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Nat Protoc. 2007;2(9):2212-21.

The use of differential scanning fluorimetry to detect ligand interactions that promote protein stability.

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  • 1Structural Genomics Consortium, Botnar Research Centre, Oxford University, Oxford, UK.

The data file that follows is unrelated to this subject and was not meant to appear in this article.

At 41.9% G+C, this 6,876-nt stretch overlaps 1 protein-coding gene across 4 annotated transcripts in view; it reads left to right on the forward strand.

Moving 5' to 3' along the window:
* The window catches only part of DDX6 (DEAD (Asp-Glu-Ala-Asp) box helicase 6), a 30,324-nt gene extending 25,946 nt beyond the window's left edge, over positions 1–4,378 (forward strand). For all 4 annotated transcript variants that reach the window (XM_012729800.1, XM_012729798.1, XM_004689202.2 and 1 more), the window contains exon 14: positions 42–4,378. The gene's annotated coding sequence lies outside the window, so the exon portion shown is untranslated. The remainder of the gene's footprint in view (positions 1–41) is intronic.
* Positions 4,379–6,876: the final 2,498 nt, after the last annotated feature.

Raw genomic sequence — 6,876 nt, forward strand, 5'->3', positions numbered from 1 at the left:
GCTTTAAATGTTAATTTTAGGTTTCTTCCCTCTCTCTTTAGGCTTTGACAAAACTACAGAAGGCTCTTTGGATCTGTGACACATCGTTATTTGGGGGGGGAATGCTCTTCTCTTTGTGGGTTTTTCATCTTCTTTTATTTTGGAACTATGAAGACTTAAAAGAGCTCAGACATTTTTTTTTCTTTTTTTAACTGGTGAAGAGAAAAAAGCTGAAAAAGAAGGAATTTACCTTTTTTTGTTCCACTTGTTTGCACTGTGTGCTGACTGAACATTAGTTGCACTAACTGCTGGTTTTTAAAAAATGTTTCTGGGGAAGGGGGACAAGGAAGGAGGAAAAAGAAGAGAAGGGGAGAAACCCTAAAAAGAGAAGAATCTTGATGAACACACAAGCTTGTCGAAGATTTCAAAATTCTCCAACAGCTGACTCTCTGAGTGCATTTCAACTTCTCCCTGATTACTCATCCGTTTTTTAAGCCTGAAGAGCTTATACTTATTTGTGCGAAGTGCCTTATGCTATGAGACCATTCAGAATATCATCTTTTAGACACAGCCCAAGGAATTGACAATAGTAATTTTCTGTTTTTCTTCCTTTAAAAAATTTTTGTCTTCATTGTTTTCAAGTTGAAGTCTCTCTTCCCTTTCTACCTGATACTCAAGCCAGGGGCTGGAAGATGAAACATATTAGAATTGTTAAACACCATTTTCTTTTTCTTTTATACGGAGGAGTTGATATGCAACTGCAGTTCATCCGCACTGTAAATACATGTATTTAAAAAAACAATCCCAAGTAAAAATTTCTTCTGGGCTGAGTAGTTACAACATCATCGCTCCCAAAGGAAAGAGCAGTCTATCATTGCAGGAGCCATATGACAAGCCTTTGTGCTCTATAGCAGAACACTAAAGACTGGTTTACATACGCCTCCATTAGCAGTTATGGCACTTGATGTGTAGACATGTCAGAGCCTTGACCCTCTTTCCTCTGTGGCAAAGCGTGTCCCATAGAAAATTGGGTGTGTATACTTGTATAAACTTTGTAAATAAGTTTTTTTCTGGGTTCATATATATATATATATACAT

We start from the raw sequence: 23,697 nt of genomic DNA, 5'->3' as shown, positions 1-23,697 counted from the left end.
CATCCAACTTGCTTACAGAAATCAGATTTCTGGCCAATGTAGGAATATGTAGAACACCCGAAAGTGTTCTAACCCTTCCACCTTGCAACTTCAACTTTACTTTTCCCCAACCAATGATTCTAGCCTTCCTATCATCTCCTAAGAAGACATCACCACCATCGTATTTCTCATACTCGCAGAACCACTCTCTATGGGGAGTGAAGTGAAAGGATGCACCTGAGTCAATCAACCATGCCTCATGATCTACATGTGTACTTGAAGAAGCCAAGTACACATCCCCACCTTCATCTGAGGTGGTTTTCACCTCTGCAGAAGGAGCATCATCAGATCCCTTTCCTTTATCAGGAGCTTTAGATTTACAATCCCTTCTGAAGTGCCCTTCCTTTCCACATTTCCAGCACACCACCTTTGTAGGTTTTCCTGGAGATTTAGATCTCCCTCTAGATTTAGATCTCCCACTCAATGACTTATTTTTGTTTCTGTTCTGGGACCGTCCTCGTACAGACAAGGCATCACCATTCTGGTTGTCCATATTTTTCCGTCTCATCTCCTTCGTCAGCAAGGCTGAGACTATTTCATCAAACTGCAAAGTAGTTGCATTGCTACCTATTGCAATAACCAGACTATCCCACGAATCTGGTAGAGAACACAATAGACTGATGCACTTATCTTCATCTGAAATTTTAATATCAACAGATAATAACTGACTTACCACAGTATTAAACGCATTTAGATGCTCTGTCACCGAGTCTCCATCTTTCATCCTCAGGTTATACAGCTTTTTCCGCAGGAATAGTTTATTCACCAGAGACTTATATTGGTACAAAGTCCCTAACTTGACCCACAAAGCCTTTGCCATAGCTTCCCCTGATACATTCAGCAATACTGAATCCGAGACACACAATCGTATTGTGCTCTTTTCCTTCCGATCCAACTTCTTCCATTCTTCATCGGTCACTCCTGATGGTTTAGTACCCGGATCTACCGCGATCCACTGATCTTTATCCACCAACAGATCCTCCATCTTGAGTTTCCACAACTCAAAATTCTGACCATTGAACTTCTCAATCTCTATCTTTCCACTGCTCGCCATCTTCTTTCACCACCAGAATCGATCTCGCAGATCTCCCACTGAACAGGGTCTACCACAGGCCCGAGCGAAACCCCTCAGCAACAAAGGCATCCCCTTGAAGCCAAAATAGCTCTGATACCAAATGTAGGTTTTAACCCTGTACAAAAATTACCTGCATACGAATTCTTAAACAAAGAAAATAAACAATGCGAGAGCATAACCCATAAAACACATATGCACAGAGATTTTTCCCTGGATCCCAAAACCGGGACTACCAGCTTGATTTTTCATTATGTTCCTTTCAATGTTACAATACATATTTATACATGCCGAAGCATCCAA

Differential scanning fluorimetry (DSF) is a rapid and inexpensive screening method to identify low-molecular-weight ligands that bind and stabilize purified proteins. The temperature at which a protein unfolds is measured by an increase in the fluorescence of a dye with affinity for hydrophobic parts of the protein, which are exposed as the protein unfolds. A simple fitting procedure allows quick calculation of the transition midpoint; the difference in the temperature of this midpoint in the presence and absence of ligand is related to the binding affinity of the small molecule, which can be a low-molecular-weight compound, a peptide or a nucleic acid. DSF is best performed using a conventional real-time PCR instrument. Ligand solutions from a storage plate are added to a solution of protein and dye, distributed into the wells of the PCR plate and fluorescence intensity measured as the temperature is raised gradually. Results can be obtained in a single day.

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